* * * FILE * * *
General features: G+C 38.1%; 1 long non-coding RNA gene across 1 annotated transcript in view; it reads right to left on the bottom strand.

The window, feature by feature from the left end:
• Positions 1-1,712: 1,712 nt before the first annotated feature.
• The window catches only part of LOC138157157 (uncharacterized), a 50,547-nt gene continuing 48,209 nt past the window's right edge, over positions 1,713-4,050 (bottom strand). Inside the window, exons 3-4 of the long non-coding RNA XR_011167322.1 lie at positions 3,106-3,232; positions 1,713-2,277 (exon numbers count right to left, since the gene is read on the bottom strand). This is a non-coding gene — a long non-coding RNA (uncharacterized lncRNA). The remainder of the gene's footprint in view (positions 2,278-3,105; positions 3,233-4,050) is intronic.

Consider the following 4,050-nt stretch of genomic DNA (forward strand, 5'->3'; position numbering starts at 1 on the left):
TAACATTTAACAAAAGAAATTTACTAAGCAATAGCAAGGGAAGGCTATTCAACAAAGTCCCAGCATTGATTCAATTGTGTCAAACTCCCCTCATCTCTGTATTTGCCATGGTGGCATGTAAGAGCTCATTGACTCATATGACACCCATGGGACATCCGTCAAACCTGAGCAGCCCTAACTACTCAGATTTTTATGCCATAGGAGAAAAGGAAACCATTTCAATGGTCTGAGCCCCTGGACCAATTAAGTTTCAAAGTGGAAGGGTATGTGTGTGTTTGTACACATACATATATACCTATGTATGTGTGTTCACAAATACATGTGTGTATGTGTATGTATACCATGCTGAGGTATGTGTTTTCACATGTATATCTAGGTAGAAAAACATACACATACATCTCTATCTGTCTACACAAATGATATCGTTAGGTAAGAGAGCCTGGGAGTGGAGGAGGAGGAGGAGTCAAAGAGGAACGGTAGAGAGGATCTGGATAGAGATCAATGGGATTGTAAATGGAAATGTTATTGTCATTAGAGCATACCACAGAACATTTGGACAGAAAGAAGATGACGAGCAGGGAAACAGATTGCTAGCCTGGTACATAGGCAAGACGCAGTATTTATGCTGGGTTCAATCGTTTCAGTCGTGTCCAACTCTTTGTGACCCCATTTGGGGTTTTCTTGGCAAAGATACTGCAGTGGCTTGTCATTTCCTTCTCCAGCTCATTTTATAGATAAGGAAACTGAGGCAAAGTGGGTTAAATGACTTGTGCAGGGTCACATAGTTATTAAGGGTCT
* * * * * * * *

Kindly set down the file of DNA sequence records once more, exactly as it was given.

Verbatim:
General features: G+C 38.1%; 1 long non-coding RNA gene across 1 annotated transcript in view; it reads right to left on the bottom strand.

The window, feature by feature from the left end:
• Positions 1-1,712: 1,712 nt before the first annotated feature.
• The window catches only part of LOC138157157 (uncharacterized), a 50,547-nt gene continuing 48,209 nt past the window's right edge, over positions 1,713-4,050 (bottom strand). Inside the window, exons 3-4 of the long non-coding RNA XR_011167322.1 lie at positions 3,106-3,232; positions 1,713-2,277 (exon numbers count right to left, since the gene is read on the bottom strand). This is a non-coding gene — a long non-coding RNA (uncharacterized lncRNA). The remainder of the gene's footprint in view (positions 2,278-3,105; positions 3,233-4,050) is intronic.

Consider the following 4,050-nt stretch of genomic DNA (forward strand, 5'->3'; position numbering starts at 1 on the left):
TAACATTTAACAAAAGAAATTTACTAAGCAATAGCAAGGGAAGGCTATTCAACAAAGTCCCAGCATTGATTCAATTGTGTCAAACTCCCCTCATCTCTGTATTTGCCATGGTGGCATGTAAGAGCTCATTGACTCATATGACACCCATGGGACATCCGTCAAACCTGAGCAGCCCTAACTACTCAGATTTTTATGCCATAGGAGAAAAGGAAACCATTTCAATGGTCTGAGCCCCTGGACCAATTAAGTTTCAAAGTGGAAGGGTATGTGTGTGTTTGTACACATACATATATACCTATGTATGTGTGTTCACAAATACATGTGTGTATGTGTATGTATACCATGCTGAGGTATGTGTTTTCACATGTATATCTAGGTAGAAAAACATACACATACATCTCTATCTGTCTACACAAATGATATCGTTAGGTAAGAGAGCCTGGGAGTGGAGGAGGAGGAGGAGTCAAAGAGGAACGGTAGAGAGGATCTGGATAGAGATCAATGGGATTGTAAATGGAAATGTTATTGTCATTAGAGCATACCACAGAACATTTGGACAGAAAGAAGATGACGAGCAGGGAAACAGATTGCTAGCCTGGTACATAGGCAAGACGCAGTATTTATGCTGGGTTCAATCGTTTCAGTCGTGTCCAACTCTTTGTGACCCCATTTGGGGTTTTCTTGGCAAAGATACTGCAGTGGCTTGTCATTTCCTTCTCCAGCTCATTTTATAGATAAGGAAACTGAGGCAAAGTGGGTTAAATGACTTGTGCAGGGTCACATAGTTATTAAGGGTCT